Copyright © 1988 Katherine Neville
[ Chapter 2: Pawn To Queen's Fourth ]
Excerpt: pgs. 26-27
... You dug a hole in the ground and oil came out, how tough
was that? But it would be a painful experience, if all the books
I read were as scintillating as the one before me:
In 1950, Arabian light crude sold for $2 per bbl. And in
Fascinating. But what I found truly fascinating was what the
1972 it is still selling for $2 per bbl. This makes Arabian
light crude one of the world's few significant raw
materials subject to no inflationary increase in a
similar period of time. The explanation for this
phenomenon is the rigorous control that has been
placed by the world governments upon this
fundamental raw product.
book did not explain. Something, indeed, that was not explained
in any of the books I'd read that night.
Arabian light crude, it seems, was a kind of oil. It was in fact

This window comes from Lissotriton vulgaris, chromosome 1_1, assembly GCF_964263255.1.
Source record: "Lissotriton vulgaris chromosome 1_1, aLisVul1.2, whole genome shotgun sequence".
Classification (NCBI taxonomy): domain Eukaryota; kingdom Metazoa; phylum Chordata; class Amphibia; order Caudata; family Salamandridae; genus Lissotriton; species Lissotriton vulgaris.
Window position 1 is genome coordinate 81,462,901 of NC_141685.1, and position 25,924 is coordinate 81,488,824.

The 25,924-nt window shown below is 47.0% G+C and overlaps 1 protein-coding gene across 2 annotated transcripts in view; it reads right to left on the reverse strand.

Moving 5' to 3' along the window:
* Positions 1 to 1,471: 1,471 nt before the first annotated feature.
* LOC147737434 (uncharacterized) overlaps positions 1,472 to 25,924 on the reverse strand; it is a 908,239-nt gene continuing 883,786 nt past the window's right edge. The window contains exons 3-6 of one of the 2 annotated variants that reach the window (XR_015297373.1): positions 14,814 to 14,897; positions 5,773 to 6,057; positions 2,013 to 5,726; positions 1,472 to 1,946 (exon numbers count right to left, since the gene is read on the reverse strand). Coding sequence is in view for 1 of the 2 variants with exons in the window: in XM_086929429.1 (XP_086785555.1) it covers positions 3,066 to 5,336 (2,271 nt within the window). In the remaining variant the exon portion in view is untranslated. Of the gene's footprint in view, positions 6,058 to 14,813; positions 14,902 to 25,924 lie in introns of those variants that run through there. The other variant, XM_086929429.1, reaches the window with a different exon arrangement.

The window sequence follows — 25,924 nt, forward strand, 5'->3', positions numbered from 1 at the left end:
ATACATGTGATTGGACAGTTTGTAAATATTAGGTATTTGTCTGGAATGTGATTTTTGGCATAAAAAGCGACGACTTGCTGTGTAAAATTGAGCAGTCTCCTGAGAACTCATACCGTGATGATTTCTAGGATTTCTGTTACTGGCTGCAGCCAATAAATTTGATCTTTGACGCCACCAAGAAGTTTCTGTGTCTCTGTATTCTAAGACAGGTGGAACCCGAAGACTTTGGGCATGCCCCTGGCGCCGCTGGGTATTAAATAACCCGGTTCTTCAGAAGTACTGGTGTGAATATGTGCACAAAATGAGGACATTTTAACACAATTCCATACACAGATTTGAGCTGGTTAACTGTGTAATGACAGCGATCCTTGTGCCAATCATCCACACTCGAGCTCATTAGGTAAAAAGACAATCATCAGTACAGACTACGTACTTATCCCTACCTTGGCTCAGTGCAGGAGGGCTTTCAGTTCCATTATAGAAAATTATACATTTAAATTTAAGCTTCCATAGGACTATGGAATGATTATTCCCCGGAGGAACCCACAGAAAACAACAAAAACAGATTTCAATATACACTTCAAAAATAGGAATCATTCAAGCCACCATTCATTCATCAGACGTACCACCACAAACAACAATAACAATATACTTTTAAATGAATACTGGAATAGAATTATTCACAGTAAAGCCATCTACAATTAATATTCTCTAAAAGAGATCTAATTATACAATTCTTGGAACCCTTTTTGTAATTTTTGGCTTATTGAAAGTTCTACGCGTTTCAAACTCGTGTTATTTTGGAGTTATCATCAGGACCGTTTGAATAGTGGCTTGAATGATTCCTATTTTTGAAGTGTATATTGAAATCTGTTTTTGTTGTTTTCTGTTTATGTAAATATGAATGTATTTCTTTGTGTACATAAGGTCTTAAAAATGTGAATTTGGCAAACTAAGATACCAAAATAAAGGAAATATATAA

the most highly prized and sought-after oil in the world.
The reason the price had remained the same for over twenty
years was that the price was not controlled by the people
who bought it or by the people who owned the land it sat
beneath. It was controlled by the people who distributed it,
the infamous middlemen. And it always had been.
There were eight large oil companies in the world. Five were
American; the remaining three were British, Dutch, and French.
Fifty years earlier some of these oilmen had decided, during a
grouse shoot in Scotland, to divide up the world's oil distribution
and get off each other's toes. A few months later they convened at
Ostend with a chap named Calouste Gulbenkian, who had
arrived with a red pencil in his pocket. Taking it out, he drew what
was later called "the Thin Red Line" around a chunk of the world
that contained the old Ottoman Empire, now Iraq and Turkey, and
a good slice of the Persian Gulf. The gentlemen divided it up
and drilled a hole. The oil gushed out in Bahrain, and the
race was on. ... --